“For email, the old postcard rule applies. Nobody else is supposed to read your postcards, but you’d be a fool if you wrote anything private on one.”–Judith Martin aka. Miss Manners
Miss Manners’ advice is germane and up to date; however email and postcards vary in important ways. Email is an electronic message and the postcard is a physical artifact that is delivered by terrestrial mail. Certainly we can add photographs or other images to email as attachments, but this is not the same as sending an actual, physical thing.
Email is so commonplace that we sort through it or have our devices filter it according to our preferences. Postcards arrive in a physical mailbox–if at all anymore. The only postcards I receive these days are appointment reminders from the dentist, advertisements promoting hearing aids, and my garbage collector’s bill. I cannot remember the last time a personal postcard arrived via the U.S. Postal Service.
Fortunately, I have a few hundred vintage postcards that people have sent in the past, or were given to me, or that I purchased as a boy. Of those, I selected four old cards in order to celebrate the unofficial holiday, “Postcard Day”.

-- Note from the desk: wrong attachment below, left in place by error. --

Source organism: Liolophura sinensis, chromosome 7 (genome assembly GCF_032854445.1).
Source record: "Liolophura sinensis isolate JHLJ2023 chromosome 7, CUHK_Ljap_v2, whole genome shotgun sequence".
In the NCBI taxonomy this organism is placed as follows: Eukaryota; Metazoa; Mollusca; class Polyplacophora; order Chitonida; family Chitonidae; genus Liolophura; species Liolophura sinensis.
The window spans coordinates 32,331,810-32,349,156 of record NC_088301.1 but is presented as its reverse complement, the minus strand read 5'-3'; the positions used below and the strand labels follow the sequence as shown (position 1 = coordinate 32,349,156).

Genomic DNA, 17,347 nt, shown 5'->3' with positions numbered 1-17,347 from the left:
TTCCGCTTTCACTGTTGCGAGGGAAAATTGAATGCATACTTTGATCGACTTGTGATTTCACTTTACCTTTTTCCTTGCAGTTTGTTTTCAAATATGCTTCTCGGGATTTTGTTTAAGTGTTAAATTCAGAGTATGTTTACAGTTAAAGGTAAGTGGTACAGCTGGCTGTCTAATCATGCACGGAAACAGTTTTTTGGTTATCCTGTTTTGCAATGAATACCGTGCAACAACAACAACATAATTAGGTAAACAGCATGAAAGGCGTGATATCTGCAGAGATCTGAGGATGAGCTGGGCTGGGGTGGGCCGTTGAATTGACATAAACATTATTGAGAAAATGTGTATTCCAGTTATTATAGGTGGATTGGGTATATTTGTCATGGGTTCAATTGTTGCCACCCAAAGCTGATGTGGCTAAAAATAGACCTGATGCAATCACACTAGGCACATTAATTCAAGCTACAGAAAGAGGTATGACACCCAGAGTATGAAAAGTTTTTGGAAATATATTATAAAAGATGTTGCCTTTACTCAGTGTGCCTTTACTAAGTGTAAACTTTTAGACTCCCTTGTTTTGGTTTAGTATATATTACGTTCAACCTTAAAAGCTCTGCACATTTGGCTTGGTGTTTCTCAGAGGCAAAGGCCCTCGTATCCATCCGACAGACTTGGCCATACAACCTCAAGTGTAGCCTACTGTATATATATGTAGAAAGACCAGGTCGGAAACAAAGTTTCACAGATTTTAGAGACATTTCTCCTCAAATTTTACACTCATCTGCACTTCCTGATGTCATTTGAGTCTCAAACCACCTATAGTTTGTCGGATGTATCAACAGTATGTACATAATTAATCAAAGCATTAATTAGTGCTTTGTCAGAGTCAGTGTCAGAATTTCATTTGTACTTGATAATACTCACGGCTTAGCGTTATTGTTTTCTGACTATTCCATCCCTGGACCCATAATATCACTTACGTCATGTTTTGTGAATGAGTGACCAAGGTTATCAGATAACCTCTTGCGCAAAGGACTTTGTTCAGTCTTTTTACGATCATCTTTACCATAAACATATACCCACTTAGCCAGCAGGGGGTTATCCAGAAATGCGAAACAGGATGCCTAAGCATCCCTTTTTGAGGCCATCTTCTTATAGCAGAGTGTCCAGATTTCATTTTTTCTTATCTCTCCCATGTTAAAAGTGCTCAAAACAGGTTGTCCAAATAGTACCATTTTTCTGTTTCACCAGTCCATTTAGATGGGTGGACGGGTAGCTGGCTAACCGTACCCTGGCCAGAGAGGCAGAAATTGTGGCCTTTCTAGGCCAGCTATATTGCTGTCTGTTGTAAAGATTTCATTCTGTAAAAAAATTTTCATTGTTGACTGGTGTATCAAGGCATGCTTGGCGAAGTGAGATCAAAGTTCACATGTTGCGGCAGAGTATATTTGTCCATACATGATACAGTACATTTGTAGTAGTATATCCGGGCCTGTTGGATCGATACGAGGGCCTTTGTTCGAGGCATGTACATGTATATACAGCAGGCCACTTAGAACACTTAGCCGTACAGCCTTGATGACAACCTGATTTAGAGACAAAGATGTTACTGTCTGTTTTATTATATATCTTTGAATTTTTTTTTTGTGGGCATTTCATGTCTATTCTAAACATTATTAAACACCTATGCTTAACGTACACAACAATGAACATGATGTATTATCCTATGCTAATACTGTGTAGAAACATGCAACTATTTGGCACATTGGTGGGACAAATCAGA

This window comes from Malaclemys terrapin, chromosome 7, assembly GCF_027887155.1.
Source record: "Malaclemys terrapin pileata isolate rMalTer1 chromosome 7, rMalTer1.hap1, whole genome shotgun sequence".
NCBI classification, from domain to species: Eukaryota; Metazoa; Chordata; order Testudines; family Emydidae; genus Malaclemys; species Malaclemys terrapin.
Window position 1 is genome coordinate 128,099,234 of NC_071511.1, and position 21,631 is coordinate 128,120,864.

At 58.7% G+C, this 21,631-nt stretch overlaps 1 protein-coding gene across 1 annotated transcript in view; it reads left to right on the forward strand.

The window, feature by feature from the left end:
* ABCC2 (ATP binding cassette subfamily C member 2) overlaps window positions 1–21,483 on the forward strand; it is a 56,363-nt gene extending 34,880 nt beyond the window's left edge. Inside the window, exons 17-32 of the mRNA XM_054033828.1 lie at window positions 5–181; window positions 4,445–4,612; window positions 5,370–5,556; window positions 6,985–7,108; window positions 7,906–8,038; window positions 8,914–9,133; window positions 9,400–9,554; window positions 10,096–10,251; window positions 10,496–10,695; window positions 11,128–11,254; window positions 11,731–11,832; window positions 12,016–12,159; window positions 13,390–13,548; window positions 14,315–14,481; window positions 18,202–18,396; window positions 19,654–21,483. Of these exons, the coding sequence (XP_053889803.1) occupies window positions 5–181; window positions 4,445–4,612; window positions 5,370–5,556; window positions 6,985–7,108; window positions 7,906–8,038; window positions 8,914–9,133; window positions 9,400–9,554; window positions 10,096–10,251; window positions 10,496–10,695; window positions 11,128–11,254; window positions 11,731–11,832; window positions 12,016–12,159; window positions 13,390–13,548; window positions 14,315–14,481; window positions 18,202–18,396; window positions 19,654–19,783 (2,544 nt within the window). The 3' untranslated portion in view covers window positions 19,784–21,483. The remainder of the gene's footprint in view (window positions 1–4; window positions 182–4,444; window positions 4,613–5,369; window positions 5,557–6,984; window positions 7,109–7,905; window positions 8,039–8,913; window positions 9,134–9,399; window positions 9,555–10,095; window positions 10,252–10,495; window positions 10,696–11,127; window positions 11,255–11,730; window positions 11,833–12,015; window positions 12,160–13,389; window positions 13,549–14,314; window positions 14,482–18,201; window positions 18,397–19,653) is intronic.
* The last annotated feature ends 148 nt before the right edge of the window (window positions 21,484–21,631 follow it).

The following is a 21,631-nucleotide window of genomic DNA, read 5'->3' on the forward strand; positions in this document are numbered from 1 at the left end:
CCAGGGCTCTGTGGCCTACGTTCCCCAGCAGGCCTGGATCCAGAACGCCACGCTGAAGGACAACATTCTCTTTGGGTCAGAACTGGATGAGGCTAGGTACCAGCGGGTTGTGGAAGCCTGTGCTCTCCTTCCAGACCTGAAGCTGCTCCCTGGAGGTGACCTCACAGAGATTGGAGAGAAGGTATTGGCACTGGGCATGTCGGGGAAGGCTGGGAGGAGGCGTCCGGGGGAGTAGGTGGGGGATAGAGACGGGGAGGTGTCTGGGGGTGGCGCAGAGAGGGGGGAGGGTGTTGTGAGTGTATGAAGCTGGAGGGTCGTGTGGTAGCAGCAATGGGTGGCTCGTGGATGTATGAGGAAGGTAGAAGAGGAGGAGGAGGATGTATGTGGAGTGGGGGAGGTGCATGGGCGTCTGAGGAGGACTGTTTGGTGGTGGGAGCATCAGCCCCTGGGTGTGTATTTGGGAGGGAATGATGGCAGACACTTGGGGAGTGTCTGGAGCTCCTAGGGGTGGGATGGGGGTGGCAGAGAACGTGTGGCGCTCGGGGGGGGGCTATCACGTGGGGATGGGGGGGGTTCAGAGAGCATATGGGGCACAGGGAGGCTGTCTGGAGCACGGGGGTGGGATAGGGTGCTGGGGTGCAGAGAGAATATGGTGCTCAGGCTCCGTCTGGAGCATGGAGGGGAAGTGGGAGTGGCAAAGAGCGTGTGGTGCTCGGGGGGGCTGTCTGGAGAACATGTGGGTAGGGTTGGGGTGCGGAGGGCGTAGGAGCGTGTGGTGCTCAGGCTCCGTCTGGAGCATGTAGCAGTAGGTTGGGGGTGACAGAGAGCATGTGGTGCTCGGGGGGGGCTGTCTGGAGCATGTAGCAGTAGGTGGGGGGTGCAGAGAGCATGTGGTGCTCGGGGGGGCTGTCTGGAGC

The top card was printed in 1914 by J. Salmon of Sevenoaks, England. The second card was published by Petley Studios of Phoenix, Arizona, USA after the bridge had been moved from the UK to Lake Havasu City, Arizona.
The Grand Canyon card was sent to me by my paternal grandmother back in 1978.
The last card was shot by Tom Reed and printed by Phoenix Specialty Advertising in Arizona for the “Crest Motel” a mom and pop business in Sterling, Colorado. Our family stayed there once in the late 1960s.
The Blue Jay of Happiness quotes 20th century mountaineer and wilderness photographer, Galen Rowell. “I remember when an editor at the National Geographic promised to run about a dozen of my landscape pictures from a story on the John Muir trail as an essay, but when the group of editors got together, someone said that my pictures looked like postcards.”